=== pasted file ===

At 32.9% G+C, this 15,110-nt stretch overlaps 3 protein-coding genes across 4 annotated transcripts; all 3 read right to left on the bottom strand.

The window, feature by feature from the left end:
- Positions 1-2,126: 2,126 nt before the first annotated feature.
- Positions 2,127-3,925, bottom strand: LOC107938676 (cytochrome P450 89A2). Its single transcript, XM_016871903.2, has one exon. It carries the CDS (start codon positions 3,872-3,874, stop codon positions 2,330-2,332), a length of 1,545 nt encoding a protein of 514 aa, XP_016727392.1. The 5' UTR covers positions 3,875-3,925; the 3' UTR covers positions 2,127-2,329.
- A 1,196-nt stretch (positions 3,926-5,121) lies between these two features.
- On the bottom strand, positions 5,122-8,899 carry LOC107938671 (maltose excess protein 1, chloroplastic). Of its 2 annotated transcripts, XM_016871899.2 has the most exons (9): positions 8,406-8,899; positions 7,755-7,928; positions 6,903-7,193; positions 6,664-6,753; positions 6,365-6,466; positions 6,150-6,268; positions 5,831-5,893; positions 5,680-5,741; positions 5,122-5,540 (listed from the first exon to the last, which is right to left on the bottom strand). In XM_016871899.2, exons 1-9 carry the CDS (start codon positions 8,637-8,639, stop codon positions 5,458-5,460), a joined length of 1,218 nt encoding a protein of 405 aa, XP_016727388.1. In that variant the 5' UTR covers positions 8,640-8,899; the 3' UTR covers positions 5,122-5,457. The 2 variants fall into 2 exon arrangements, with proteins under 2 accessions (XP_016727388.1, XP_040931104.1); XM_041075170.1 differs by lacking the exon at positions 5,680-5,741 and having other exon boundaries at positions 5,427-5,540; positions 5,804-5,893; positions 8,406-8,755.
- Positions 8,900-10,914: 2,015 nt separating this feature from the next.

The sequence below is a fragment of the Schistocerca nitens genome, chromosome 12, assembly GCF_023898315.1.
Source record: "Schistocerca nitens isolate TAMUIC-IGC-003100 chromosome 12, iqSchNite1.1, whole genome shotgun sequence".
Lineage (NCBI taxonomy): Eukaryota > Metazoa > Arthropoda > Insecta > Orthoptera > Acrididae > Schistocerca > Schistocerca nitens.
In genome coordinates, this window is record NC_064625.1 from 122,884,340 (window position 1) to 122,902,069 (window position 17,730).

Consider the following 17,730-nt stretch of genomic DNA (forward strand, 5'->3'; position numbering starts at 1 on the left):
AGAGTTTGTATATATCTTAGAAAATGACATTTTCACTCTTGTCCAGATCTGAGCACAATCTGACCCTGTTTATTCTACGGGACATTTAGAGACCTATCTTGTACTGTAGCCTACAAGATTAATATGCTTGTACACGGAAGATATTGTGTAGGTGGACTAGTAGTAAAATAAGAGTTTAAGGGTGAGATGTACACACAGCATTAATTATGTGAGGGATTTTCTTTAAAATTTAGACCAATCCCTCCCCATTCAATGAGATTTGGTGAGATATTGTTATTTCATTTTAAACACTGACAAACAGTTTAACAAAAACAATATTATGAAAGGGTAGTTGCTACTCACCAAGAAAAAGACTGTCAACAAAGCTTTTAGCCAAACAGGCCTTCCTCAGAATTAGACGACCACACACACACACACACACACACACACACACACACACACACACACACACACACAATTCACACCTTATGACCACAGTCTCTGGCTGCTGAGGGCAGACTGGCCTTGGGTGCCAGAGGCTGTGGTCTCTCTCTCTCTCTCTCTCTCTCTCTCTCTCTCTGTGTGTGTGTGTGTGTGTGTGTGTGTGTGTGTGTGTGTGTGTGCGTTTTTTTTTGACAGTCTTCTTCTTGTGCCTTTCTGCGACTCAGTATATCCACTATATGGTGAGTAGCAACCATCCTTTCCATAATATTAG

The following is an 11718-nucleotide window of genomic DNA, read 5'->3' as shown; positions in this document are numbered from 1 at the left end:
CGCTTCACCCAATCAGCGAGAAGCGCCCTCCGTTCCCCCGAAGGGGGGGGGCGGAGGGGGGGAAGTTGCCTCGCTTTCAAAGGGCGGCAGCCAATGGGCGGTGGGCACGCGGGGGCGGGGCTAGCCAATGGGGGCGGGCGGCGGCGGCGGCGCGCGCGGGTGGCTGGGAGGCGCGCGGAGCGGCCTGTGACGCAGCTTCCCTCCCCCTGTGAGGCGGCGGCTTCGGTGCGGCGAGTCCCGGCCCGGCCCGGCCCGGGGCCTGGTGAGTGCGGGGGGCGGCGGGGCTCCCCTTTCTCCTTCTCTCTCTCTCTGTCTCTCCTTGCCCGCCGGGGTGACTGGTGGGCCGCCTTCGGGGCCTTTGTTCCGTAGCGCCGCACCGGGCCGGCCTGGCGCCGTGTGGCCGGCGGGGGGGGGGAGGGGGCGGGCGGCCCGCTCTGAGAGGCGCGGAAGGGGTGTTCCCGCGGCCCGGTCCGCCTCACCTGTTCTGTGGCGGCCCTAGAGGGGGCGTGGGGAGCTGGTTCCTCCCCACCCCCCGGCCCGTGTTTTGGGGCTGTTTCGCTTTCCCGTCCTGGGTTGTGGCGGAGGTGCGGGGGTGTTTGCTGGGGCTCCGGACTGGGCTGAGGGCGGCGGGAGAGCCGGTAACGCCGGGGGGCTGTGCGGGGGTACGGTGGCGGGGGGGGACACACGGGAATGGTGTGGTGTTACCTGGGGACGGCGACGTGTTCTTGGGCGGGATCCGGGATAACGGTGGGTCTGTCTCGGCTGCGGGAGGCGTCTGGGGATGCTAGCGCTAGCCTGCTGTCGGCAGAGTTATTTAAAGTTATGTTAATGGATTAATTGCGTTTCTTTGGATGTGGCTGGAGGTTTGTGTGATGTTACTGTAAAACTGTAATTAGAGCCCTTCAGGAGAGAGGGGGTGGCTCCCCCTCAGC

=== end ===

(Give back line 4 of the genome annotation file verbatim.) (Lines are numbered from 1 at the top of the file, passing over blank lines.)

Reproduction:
- Positions 2,127-3,925, bottom strand: LOC107938676 (cytochrome P450 89A2). Its single transcript, XM_016871903.2, has one exon. It carries the CDS (start codon positions 3,872-3,874, stop codon positions 2,330-2,332), a length of 1,545 nt encoding a protein of 514 aa, XP_016727392.1. The 5' UTR covers positions 3,875-3,925; the 3' UTR covers positions 2,127-2,329.